Letters from the November 11, 2006, issue of Science News | Science News

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Letters to the Editor

Letters from the November 11, 2006, issue of Science News

By
1:06pm, November 6, 2006

The Carolinas to New Jersey

"Bad-News Beauties: Poison-spined fish from Asia have invaded U.S. waters" (SN: 9/9/06, p. 168) cites evidence of a severe genetic bottleneck, suggesting that perhaps no more than three pregnant females launched the expanding western Atlantic red lionfish population. How can there be "pregnant females" in an animal with the external fertilization described in the article? Do you mean a founder population of as few as three individuals? Please clarify.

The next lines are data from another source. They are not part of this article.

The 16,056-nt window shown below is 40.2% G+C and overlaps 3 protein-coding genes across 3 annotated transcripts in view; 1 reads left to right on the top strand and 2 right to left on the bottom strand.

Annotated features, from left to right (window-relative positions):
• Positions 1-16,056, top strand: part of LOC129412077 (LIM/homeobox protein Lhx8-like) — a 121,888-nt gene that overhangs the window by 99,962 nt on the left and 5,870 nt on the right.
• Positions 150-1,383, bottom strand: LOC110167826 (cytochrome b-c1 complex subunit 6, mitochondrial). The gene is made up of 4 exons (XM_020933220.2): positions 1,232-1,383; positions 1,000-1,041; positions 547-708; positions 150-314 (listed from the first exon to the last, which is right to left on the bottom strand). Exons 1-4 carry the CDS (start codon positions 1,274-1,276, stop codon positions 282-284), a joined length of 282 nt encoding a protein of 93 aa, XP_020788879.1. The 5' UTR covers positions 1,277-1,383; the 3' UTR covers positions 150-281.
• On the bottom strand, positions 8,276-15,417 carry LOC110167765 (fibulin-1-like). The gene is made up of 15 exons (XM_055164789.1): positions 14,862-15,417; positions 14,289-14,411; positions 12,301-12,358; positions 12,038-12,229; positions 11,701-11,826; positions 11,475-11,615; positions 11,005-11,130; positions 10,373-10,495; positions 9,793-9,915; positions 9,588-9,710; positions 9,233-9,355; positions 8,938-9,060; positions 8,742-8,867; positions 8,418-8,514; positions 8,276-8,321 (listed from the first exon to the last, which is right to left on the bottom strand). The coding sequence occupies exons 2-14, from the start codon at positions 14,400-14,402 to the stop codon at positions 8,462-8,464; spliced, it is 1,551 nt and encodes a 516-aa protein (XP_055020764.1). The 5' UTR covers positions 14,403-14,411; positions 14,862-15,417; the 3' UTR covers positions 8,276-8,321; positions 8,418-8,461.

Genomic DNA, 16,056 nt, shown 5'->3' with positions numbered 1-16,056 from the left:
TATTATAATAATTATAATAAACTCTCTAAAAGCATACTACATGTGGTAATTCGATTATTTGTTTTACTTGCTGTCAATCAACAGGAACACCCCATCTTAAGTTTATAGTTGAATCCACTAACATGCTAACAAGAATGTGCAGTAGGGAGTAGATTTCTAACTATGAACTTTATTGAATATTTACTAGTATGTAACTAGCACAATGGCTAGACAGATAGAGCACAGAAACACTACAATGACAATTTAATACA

Lynn Lozier
Fairfax, Calif.

Three females, which release their eggs, could be the maternal ancestors of the red lionfish now breeding in the west Atlantic. There would also have had to be at least one fertilizing male present in that ancestral brood stock.—J. Raloff

I just wanted to report catching a 1 1/2-inch lionfish behind Strathmere near Corson Inlet off New Jersey. I have been catching fish for m

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